Mattis lands in Seoul to show resolve about North
His visit comes amid heightened tension in Northeast Asia and the United States after North Korean leader Kim Jong-un declared in a New Year’s speech on Jan. 1 that the regime was in its “final stage” of test-firing an intercontinental ballistic missile (ICBM), the first of its kind.
Arriving in a Boeing E-4B Advanced Airborne Command Post, more commonly known as the “Doomsday Plane” because it was designed to enable Washington’s highest-level military officials to stay in command during a nuclear crisis, Mattis kicked off a two-day trip in Yongsan District, central Seoul, at the headquarters of the U.S. military forces in South Korea.
Mattis, a retired four-star Marine general, was briefed by Gen. Vincent Brooks, commander of the U.S. Forces Korea, on “overall North Korean trends and the security situation of the Korean Peninsula,” according to the South’s Ministry of National Defense.
The Pentagon chief then made a courtesy call to Prime Minister Hwang Kyo-ahn, the acting president, and also Kim Kwan-jin, head of the National Security Office at the Blue House, in order to explain Trump’s policies involving Pyongyang and other Asian countries.
In the evening, he attended a dinner reception hosted by National Defense Minister Han Min-koo.
Today, Mattis is scheduled to have a brief discussion with Foreign Affairs Minister Yun Byung-se, followed by a defense ministerial meeting with Han and a wreath-laying ceremony at Seoul National Cemetery.
Later today, he will fly to Japan to hold a ministerial meeting with his Japanese counterpart and pay a courtesy call on Prime Minister Shinzo Abe.
The agenda for his meeting with Defense Minister Han included an assessment of North Korea’s nuclear weapon and missile threats, countermeasures for any provocations, and a general discussion of the Korea-U.S. alliance, South’s Defense Ministry said.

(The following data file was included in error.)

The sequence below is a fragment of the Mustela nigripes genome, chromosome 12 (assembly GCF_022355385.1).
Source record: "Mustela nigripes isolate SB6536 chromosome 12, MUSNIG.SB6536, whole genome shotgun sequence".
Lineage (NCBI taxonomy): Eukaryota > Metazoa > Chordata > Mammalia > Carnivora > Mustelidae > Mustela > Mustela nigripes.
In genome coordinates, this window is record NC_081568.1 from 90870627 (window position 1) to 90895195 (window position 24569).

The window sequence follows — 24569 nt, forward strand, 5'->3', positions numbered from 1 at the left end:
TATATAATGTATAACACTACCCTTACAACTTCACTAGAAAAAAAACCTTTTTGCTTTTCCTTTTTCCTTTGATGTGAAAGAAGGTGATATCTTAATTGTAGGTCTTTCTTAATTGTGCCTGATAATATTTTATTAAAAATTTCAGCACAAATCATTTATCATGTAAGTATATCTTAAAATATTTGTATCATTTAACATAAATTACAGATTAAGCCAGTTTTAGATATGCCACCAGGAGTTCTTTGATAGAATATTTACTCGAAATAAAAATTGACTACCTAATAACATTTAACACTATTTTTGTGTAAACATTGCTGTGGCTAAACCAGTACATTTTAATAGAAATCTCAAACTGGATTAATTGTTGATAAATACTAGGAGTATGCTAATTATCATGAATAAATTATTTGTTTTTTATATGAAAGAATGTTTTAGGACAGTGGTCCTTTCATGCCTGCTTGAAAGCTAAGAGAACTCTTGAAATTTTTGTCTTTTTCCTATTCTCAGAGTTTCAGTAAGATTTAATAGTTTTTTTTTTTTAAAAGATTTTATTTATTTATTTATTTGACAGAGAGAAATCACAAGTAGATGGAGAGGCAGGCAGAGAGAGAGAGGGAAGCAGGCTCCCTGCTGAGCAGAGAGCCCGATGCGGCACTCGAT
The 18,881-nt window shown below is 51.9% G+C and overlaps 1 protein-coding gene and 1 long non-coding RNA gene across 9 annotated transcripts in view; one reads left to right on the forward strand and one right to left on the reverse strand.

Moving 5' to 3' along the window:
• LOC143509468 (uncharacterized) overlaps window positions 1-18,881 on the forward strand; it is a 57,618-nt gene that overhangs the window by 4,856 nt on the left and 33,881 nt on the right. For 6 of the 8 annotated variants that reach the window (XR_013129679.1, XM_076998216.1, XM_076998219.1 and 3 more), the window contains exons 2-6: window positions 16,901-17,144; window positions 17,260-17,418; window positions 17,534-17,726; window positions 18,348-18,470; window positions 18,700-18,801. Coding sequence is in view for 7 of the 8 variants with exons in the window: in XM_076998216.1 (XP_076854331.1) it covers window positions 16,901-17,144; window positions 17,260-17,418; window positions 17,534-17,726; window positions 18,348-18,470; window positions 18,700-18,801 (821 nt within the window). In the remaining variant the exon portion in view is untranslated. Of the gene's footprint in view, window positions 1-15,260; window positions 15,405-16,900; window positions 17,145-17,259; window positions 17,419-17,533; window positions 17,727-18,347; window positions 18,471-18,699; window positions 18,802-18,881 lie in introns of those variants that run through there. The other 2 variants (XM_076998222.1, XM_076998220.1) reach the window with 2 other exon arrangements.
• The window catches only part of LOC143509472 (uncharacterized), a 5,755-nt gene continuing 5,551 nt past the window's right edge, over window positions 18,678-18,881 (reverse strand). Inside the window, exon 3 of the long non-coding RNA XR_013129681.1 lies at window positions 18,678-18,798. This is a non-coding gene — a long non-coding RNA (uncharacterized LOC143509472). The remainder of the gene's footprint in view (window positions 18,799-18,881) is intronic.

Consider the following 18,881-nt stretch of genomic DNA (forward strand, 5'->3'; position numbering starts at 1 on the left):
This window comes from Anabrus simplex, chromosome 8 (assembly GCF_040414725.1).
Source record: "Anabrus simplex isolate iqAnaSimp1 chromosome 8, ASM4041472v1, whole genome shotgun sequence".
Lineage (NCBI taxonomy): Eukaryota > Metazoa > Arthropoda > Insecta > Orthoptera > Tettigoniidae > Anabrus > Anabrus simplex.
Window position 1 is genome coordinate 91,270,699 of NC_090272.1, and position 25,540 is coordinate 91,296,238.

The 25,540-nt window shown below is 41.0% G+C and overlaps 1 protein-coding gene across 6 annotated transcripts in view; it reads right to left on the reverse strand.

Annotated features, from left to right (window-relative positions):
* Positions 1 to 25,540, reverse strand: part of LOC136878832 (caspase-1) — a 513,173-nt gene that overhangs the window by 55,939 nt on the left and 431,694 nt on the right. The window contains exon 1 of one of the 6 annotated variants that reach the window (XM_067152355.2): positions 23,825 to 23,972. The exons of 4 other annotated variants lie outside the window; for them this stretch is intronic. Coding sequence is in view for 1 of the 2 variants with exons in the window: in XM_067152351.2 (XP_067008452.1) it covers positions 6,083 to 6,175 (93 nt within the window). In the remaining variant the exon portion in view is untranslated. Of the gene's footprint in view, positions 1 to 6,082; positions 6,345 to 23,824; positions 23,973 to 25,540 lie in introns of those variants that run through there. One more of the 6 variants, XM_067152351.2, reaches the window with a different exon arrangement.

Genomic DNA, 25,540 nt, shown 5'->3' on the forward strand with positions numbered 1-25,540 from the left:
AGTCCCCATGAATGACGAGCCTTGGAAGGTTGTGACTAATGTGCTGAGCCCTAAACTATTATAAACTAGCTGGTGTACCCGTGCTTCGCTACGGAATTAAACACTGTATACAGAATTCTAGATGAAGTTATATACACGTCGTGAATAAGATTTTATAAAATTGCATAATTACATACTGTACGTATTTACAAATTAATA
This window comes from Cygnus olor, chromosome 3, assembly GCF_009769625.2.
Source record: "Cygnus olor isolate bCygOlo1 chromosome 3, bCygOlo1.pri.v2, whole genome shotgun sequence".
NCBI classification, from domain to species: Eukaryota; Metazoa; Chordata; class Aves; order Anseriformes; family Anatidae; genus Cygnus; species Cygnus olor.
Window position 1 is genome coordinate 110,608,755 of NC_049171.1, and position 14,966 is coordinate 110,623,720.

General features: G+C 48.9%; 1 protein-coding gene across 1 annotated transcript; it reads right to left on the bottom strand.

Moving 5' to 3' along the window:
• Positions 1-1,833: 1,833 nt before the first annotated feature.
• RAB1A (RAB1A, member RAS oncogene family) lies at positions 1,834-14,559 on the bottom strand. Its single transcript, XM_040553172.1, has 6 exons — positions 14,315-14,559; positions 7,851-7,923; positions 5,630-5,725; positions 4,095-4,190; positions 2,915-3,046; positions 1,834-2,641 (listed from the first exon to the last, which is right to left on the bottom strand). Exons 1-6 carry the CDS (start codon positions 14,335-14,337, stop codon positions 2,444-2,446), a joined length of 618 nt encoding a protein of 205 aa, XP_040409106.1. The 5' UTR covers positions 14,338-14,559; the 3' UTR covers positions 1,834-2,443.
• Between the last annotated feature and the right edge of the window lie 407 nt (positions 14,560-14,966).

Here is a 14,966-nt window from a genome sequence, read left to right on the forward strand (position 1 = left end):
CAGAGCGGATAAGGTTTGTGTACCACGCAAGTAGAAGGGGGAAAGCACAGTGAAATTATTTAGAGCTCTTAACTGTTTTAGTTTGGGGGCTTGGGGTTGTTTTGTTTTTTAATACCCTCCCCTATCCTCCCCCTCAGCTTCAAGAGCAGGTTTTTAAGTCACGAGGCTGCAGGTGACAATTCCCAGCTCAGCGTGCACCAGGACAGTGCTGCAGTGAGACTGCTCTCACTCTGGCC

Reuters reported Thursday that Mattis told journalists shortly before landing in Seoul that he “will talk to them [South Korea] about Thaad absolutely,” referring to the plans to deploy a Terminal High Altitude Area Defense system in South Korea this year.
“Thaad is for defense of our ally’s people, of our troops who are committed to their defense,” the news agency quoted Mattis as saying.
South Korean military sources who spoke on the condition of anonymity said Seoul will also request Washington during the ministerial meeting to deploy U.S. strategic weapons on a regular basis to South Korean soil to better respond to North Korean threats, which Washington has been hesitant to do so far in fear of provoking Pyongyang and displeasing Beijing.
South Korean Defense Minister Han was one of the first foreign defense ministers Mattis spoke with. In a Tuesday phone call Mattis told Han that the U.S.-South Korea alliance of more than 60 years “remains even more relevant today” and that the United States was “determined to take steps to strengthen the alliance further to defend against the evolving North Korean threat,” according to a statement issued by the Pentagon.
Seoul has yet to acknowledge any signs that the North was actually preparing to test an ICBM, although several military sources here claim to have discovered two new missiles along North Korea’s eastern coastlines that could relate to Kim Jong-un’s threat.
In a commentary entitled “Reckless Saber-rattling of Inviting Punishment” on Thursday, North Korea’s official newspaper Rodong Sinmun lashed out at joint military drills carried out by Seoul, Tokyo and Washington last week, calling them “nothing but ridiculous moves” to undermine peace and stability in Northeast Asia.
On Jan. 27, the three countries kicked off a three-day “missile warning exercise” off their respective seas in preparation for a possible missile, mobilizing Aegis-equipped destroyers to practice spotting and tracing North Korean missiles under simulated situations.
The drill was the third of its kind.
“They are grave military provocations to the DPRK and unpardonable acts of disturbing peace and deliberately aggravating the situation on the Korean Peninsula and in the region,” the newspaper wrote, using the acronyms for the North’s official name, the Democratic People’s Republic of Korea.
BY LEE SUNG-EUN, LEE CHUL-JAE [firstname.lastname@example.org]
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